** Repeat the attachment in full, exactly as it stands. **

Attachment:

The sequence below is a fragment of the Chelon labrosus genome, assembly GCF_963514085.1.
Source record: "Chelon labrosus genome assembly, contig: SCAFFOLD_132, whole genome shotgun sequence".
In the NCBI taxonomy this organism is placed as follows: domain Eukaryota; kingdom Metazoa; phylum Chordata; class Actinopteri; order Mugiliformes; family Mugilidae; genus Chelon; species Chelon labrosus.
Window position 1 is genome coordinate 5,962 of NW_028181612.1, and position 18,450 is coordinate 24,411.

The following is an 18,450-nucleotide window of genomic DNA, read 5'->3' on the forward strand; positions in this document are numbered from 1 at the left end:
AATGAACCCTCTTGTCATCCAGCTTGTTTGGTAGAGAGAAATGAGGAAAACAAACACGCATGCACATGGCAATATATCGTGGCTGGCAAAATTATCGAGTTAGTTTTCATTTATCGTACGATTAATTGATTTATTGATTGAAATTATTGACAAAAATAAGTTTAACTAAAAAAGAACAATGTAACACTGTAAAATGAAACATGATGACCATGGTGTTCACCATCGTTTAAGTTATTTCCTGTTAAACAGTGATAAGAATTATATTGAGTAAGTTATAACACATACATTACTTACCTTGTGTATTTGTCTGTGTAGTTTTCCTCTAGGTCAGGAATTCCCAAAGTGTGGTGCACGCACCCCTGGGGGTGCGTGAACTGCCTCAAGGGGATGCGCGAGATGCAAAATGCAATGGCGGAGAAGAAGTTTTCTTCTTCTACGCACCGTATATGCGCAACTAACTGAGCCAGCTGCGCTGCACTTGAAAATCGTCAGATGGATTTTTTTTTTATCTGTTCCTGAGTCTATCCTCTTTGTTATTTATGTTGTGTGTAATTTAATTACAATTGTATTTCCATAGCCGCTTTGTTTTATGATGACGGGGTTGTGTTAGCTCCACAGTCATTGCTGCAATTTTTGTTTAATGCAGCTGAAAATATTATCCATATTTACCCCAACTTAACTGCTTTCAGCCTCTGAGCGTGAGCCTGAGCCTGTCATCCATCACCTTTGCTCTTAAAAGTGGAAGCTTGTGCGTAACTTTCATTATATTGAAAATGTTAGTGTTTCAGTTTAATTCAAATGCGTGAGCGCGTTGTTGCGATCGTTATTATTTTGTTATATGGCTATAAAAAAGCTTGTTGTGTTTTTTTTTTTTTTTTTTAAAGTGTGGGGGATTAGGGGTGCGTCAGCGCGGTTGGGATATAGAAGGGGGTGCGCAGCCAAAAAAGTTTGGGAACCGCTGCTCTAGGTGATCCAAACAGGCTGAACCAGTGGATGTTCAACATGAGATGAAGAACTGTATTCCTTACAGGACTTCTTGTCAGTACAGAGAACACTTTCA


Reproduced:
The sequence below is a fragment of the Chelon labrosus genome, assembly GCF_963514085.1.
Source record: "Chelon labrosus genome assembly, contig: SCAFFOLD_132, whole genome shotgun sequence".
In the NCBI taxonomy this organism is placed as follows: domain Eukaryota; kingdom Metazoa; phylum Chordata; class Actinopteri; order Mugiliformes; family Mugilidae; genus Chelon; species Chelon labrosus.
Window position 1 is genome coordinate 5,962 of NW_028181612.1, and position 18,450 is coordinate 24,411.

The following is an 18,450-nucleotide window of genomic DNA, read 5'->3' on the forward strand; positions in this document are numbered from 1 at the left end:
AATGAACCCTCTTGTCATCCAGCTTGTTTGGTAGAGAGAAATGAGGAAAACAAACACGCATGCACATGGCAATATATCGTGGCTGGCAAAATTATCGAGTTAGTTTTCATTTATCGTACGATTAATTGATTTATTGATTGAAATTATTGACAAAAATAAGTTTAACTAAAAAAGAACAATGTAACACTGTAAAATGAAACATGATGACCATGGTGTTCACCATCGTTTAAGTTATTTCCTGTTAAACAGTGATAAGAATTATATTGAGTAAGTTATAACACATACATTACTTACCTTGTGTATTTGTCTGTGTAGTTTTCCTCTAGGTCAGGAATTCCCAAAGTGTGGTGCACGCACCCCTGGGGGTGCGTGAACTGCCTCAAGGGGATGCGCGAGATGCAAAATGCAATGGCGGAGAAGAAGTTTTCTTCTTCTACGCACCGTATATGCGCAACTAACTGAGCCAGCTGCGCTGCACTTGAAAATCGTCAGATGGATTTTTTTTTTATCTGTTCCTGAGTCTATCCTCTTTGTTATTTATGTTGTGTGTAATTTAATTACAATTGTATTTCCATAGCCGCTTTGTTTTATGATGACGGGGTTGTGTTAGCTCCACAGTCATTGCTGCAATTTTTGTTTAATGCAGCTGAAAATATTATCCATATTTACCCCAACTTAACTGCTTTCAGCCTCTGAGCGTGAGCCTGAGCCTGTCATCCATCACCTTTGCTCTTAAAAGTGGAAGCTTGTGCGTAACTTTCATTATATTGAAAATGTTAGTGTTTCAGTTTAATTCAAATGCGTGAGCGCGTTGTTGCGATCGTTATTATTTTGTTATATGGCTATAAAAAAGCTTGTTGTGTTTTTTTTTTTTTTTTTTAAAGTGTGGGGGATTAGGGGTGCGTCAGCGCGGTTGGGATATAGAAGGGGGTGCGCAGCCAAAAAAGTTTGGGAACCGCTGCTCTAGGTGATCCAAACAGGCTGAACCAGTGGATGTTCAACATGAGATGAAGAACTGTATTCCTTACAGGACTTCTTGTCAGTACAGAGAACACTTTCA